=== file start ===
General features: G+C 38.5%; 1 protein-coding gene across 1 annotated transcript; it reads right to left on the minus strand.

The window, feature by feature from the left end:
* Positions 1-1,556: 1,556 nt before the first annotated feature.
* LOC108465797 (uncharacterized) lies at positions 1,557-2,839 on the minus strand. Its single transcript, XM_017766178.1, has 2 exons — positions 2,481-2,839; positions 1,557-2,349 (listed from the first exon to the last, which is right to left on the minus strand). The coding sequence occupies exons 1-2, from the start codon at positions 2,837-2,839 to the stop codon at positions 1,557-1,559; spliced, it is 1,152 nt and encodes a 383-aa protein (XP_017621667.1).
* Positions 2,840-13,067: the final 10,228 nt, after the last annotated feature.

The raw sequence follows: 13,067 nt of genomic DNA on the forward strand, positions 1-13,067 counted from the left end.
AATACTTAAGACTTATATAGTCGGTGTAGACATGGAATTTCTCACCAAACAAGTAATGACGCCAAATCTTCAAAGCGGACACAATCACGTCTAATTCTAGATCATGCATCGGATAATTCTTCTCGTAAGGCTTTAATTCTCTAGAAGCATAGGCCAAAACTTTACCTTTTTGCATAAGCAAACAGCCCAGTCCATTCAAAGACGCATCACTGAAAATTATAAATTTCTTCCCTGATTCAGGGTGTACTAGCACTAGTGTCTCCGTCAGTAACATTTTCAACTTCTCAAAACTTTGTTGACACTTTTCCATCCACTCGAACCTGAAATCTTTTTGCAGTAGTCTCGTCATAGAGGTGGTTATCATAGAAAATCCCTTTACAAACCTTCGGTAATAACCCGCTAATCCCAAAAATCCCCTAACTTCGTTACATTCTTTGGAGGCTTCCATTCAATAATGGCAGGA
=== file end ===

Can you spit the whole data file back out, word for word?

General features: G+C 38.5%; 1 protein-coding gene across 1 annotated transcript; it reads right to left on the minus strand.

The window, feature by feature from the left end:
* Positions 1-1,556: 1,556 nt before the first annotated feature.
* LOC108465797 (uncharacterized) lies at positions 1,557-2,839 on the minus strand. Its single transcript, XM_017766178.1, has 2 exons — positions 2,481-2,839; positions 1,557-2,349 (listed from the first exon to the last, which is right to left on the minus strand). The coding sequence occupies exons 1-2, from the start codon at positions 2,837-2,839 to the stop codon at positions 1,557-1,559; spliced, it is 1,152 nt and encodes a 383-aa protein (XP_017621667.1).
* Positions 2,840-13,067: the final 10,228 nt, after the last annotated feature.

The raw sequence follows: 13,067 nt of genomic DNA on the forward strand, positions 1-13,067 counted from the left end.
AATACTTAAGACTTATATAGTCGGTGTAGACATGGAATTTCTCACCAAACAAGTAATGACGCCAAATCTTCAAAGCGGACACAATCACGTCTAATTCTAGATCATGCATCGGATAATTCTTCTCGTAAGGCTTTAATTCTCTAGAAGCATAGGCCAAAACTTTACCTTTTTGCATAAGCAAACAGCCCAGTCCATTCAAAGACGCATCACTGAAAATTATAAATTTCTTCCCTGATTCAGGGTGTACTAGCACTAGTGTCTCCGTCAGTAACATTTTCAACTTCTCAAAACTTTGTTGACACTTTTCCATCCACTCGAACCTGAAATCTTTTTGCAGTAGTCTCGTCATAGAGGTGGTTATCATAGAAAATCCCTTTACAAACCTTCGGTAATAACCCGCTAATCCCAAAAATCCCCTAACTTCGTTACATTCTTTGGAGGCTTCCATTCAATAATGGCAGGA